Jennifer Guo celebrated the 50th anniversary of the NIV and shared some videos, and also reviewed 40 Questions About Baptism and the Lord’s Supper and The Resurrection of Jesus: A New Historiographical Approach by Mike Licona.
Fellow Aussie (and Perthite, no less), Matthew Malcom, asked why Acts ends before Paul’s trial and has an interesting suggestion.
Louis McBride, over at Baker Book House Church Connection, summarized Gerald Hiestand’s chapter “Six Practical Steps toward Being a Pastor-Theologian” in the upcoming Pastor as Public Theologian, edited by Kevin Vanhoozer and Owen Strachan: post one, two and three.
George Athas discusses the deciphering of the oldest biblical manuscript since the discovery of the Dead Sea Scrolls. This scroll is a burned fragment of the first eight verses of Leviticus. He also reported the discovery of a clay image of a Canaanite fertility goddess from the Late Bronze Age (1550–1200 BC).
William Brown reviewed The Conflict Myth & the Biblical Tradition by Debra Scoggins Ballentine and had this to say about it, “discussion pertaining to the Hebrew Bible, and especially Chaos, need to take her research into account.” He also reviewed A Prophet Like Moses by Jeffrey Stackert, which “presents a ground-breaking and unique perspectives on how to understand the relationship between prophecy, law, and Moses”. (HT: William Brown)
I’m delighted to announce that my friend and fellow teacher at CCBCY, Randy McCracken, had a journal article published in the July-Sept 2015 volume of DTS’ Bibliotheca Sacra (BibSac). It is entitled How Many Sons Did Absalom Have?: Intentional Ambiguity as Literary Art and can be read for free on his blog. Randy is also holding a giveaway for his book Family Portraits: Character Studies in 1 and 2 Samuel and has just posted a list of his favourite Genesis commentaries.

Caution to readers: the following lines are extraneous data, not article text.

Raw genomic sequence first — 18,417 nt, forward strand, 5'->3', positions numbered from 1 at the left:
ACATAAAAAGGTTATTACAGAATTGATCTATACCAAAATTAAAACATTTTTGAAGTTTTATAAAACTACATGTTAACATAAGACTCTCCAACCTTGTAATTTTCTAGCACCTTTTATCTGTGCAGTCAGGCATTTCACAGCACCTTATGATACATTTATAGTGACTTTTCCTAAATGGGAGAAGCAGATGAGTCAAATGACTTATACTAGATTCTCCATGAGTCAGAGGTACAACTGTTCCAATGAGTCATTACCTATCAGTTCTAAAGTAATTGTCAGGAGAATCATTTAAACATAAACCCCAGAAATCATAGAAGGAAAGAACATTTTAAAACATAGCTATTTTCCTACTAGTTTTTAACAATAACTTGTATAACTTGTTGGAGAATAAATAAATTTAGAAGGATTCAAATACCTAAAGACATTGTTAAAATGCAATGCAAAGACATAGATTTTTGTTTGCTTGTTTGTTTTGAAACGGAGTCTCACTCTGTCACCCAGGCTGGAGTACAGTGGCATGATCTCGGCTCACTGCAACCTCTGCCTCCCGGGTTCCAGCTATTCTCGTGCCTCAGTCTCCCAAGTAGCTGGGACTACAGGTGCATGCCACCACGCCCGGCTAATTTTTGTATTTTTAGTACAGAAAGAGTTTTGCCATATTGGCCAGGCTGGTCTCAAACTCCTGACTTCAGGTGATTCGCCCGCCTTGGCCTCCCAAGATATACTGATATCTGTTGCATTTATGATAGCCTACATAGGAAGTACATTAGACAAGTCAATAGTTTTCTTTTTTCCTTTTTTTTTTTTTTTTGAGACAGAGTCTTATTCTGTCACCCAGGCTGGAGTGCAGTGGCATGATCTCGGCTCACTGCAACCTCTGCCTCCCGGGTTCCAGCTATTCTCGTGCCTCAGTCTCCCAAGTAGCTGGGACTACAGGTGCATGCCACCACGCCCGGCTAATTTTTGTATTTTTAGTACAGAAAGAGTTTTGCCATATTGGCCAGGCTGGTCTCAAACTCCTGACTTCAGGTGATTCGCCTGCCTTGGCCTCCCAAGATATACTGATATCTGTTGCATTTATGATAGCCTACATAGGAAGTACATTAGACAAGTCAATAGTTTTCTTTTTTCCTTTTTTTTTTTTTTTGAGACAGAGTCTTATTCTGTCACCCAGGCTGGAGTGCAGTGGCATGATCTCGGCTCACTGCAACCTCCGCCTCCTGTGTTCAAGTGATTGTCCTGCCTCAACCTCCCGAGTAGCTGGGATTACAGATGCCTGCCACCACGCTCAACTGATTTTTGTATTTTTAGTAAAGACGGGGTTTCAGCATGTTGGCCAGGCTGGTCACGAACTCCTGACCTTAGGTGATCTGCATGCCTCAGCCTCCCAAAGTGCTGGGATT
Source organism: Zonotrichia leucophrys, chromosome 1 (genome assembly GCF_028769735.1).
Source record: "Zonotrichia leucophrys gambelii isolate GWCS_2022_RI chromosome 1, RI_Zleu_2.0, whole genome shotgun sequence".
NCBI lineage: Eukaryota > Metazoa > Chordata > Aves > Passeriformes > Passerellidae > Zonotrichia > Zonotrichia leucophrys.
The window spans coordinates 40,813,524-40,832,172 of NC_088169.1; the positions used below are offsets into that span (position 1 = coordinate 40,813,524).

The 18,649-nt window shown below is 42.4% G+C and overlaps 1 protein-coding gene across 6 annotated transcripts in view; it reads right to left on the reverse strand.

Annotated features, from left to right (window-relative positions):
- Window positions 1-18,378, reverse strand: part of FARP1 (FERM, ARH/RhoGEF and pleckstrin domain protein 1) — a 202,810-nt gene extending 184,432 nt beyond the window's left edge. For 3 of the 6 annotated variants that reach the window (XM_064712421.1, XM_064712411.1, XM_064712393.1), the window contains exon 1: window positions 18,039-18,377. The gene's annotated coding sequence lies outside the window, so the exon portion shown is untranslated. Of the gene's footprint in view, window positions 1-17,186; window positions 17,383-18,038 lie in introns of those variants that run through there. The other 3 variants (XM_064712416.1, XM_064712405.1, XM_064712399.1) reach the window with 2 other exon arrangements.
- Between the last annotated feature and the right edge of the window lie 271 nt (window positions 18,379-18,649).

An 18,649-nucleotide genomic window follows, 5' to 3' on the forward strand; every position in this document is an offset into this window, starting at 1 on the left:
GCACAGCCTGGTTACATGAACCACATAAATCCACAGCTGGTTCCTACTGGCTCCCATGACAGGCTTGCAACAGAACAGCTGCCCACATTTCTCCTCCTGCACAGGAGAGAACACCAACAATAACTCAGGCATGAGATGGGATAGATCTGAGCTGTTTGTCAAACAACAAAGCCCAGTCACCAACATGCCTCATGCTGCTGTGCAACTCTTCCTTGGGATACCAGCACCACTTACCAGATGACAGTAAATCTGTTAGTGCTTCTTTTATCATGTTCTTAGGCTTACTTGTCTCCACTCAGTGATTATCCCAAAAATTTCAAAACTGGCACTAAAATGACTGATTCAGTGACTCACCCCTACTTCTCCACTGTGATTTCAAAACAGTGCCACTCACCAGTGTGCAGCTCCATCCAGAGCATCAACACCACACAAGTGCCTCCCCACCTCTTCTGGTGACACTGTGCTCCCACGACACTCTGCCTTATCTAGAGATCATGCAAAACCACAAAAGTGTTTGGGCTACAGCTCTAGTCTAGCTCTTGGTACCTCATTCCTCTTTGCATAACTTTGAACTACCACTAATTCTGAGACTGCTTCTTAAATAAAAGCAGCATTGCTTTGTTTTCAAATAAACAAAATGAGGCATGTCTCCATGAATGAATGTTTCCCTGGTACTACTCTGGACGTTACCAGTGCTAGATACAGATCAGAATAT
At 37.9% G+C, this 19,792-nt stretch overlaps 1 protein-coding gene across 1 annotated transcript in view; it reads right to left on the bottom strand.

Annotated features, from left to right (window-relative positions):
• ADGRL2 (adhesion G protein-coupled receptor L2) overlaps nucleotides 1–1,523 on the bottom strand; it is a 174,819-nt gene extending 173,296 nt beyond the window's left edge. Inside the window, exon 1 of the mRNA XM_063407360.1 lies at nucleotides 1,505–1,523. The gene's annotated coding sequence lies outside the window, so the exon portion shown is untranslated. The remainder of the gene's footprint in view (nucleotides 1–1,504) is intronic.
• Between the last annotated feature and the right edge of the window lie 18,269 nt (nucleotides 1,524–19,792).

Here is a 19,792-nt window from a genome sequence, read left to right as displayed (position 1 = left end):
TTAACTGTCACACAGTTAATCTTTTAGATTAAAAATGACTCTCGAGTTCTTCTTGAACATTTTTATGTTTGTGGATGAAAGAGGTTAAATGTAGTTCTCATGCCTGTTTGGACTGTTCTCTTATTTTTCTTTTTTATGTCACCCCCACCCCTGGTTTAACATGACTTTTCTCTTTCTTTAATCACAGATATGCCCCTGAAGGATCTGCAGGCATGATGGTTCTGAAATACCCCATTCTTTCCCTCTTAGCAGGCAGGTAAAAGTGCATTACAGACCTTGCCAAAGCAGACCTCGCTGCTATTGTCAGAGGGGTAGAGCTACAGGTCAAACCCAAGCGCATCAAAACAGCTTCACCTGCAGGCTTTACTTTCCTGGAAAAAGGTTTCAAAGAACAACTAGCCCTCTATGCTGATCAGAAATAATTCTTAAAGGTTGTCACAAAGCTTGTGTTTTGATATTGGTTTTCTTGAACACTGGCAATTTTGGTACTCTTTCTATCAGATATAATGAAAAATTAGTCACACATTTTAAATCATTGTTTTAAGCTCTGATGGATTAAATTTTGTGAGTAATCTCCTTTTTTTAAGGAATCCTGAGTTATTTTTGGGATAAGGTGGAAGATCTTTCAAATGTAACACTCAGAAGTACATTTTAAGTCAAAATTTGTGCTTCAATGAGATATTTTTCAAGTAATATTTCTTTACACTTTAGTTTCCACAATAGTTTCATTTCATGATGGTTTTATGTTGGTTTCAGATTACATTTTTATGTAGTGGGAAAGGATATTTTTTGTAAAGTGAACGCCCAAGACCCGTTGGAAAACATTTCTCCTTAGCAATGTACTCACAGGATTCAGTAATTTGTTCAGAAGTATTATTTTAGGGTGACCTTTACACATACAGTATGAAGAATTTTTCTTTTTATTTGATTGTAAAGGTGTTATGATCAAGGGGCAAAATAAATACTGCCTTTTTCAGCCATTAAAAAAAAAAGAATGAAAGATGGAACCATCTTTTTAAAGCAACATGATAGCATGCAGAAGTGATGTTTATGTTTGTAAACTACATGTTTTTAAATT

Wayne Coppins at German for Neutestamentler has a unique blog that highlights and even translates works of German scholarship. Particularly interesting is his post with English translations of Christoph Heilig’s comments on Echoes and Empire Criticism in the work of Hays, Barclay and Wright. (HT: Wayne Coppins).
Ben Witherington III has been discussing Jacob Arminius: Theologian of Grace with one of its authors, Keith D. Stanglin. Here is his final (and fourteenth!) post.
Bob MacDonald has analyzed the language of Haggai 1.
James Pate posted on the Sibylline Oracles, inspiration, prophecies after the fact and pseudipigraphy. James also reviewed Anthony Petterson’s new commentary on Haggai, Zechariah and Malachi in the Apollos OT series. Lastly, James recommended David Corder’s review of Stephen Cook’s commentary on Deuteronomy (HT: James Pate).
My friend (yes I have more than one!), Spencer Robinson at Spoiled Milks, has been reviewing recordings of Rikk Watts teaching Isaiah at Regent. He also posted a review of Peter David’s 2 Peter and Jude (Pillar) series and his experience using it in Logos (with pictures!).
Aspiring to be a Biblical scholar? Jonathan at Linguae Antiquitatum a graduate student, and he gave a review with personal application (this warms my Bible College teacher heart) of books by Witherington and Gupta on advice for budding scholars (HT: Jonathan).